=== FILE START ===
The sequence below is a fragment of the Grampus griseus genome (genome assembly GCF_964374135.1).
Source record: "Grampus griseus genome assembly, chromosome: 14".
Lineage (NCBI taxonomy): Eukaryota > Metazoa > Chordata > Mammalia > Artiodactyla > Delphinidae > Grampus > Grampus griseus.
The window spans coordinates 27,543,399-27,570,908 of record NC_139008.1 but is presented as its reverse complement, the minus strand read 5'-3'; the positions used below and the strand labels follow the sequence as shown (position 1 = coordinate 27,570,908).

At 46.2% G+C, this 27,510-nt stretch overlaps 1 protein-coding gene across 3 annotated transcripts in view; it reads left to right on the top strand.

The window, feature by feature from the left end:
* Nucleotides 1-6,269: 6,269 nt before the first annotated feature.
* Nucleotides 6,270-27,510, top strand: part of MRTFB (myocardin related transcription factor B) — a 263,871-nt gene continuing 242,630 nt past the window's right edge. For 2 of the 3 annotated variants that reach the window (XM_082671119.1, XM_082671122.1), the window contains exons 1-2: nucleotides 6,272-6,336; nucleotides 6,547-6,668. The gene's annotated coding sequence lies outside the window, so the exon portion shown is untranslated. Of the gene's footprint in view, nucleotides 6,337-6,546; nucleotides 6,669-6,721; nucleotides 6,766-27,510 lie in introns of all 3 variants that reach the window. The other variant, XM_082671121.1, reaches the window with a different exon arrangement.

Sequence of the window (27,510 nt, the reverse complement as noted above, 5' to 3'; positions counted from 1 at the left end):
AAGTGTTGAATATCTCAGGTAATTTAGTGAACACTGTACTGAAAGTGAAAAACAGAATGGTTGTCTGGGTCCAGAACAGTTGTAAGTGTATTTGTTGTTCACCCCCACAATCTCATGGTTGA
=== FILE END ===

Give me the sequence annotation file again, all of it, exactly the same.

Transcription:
The sequence below is a fragment of the Grampus griseus genome (genome assembly GCF_964374135.1).
Source record: "Grampus griseus genome assembly, chromosome: 14".
Lineage (NCBI taxonomy): Eukaryota > Metazoa > Chordata > Mammalia > Artiodactyla > Delphinidae > Grampus > Grampus griseus.
The window spans coordinates 27,543,399-27,570,908 of record NC_139008.1 but is presented as its reverse complement, the minus strand read 5'-3'; the positions used below and the strand labels follow the sequence as shown (position 1 = coordinate 27,570,908).

At 46.2% G+C, this 27,510-nt stretch overlaps 1 protein-coding gene across 3 annotated transcripts in view; it reads left to right on the top strand.

The window, feature by feature from the left end:
* Nucleotides 1-6,269: 6,269 nt before the first annotated feature.
* Nucleotides 6,270-27,510, top strand: part of MRTFB (myocardin related transcription factor B) — a 263,871-nt gene continuing 242,630 nt past the window's right edge. For 2 of the 3 annotated variants that reach the window (XM_082671119.1, XM_082671122.1), the window contains exons 1-2: nucleotides 6,272-6,336; nucleotides 6,547-6,668. The gene's annotated coding sequence lies outside the window, so the exon portion shown is untranslated. Of the gene's footprint in view, nucleotides 6,337-6,546; nucleotides 6,669-6,721; nucleotides 6,766-27,510 lie in introns of all 3 variants that reach the window. The other variant, XM_082671121.1, reaches the window with a different exon arrangement.

Sequence of the window (27,510 nt, the reverse complement as noted above, 5' to 3'; positions counted from 1 at the left end):
AAGTGTTGAATATCTCAGGTAATTTAGTGAACACTGTACTGAAAGTGAAAAACAGAATGGTTGTCTGGGTCCAGAACAGTTGTAAGTGTATTTGTTGTTCACCCCCACAATCTCATGGTTGA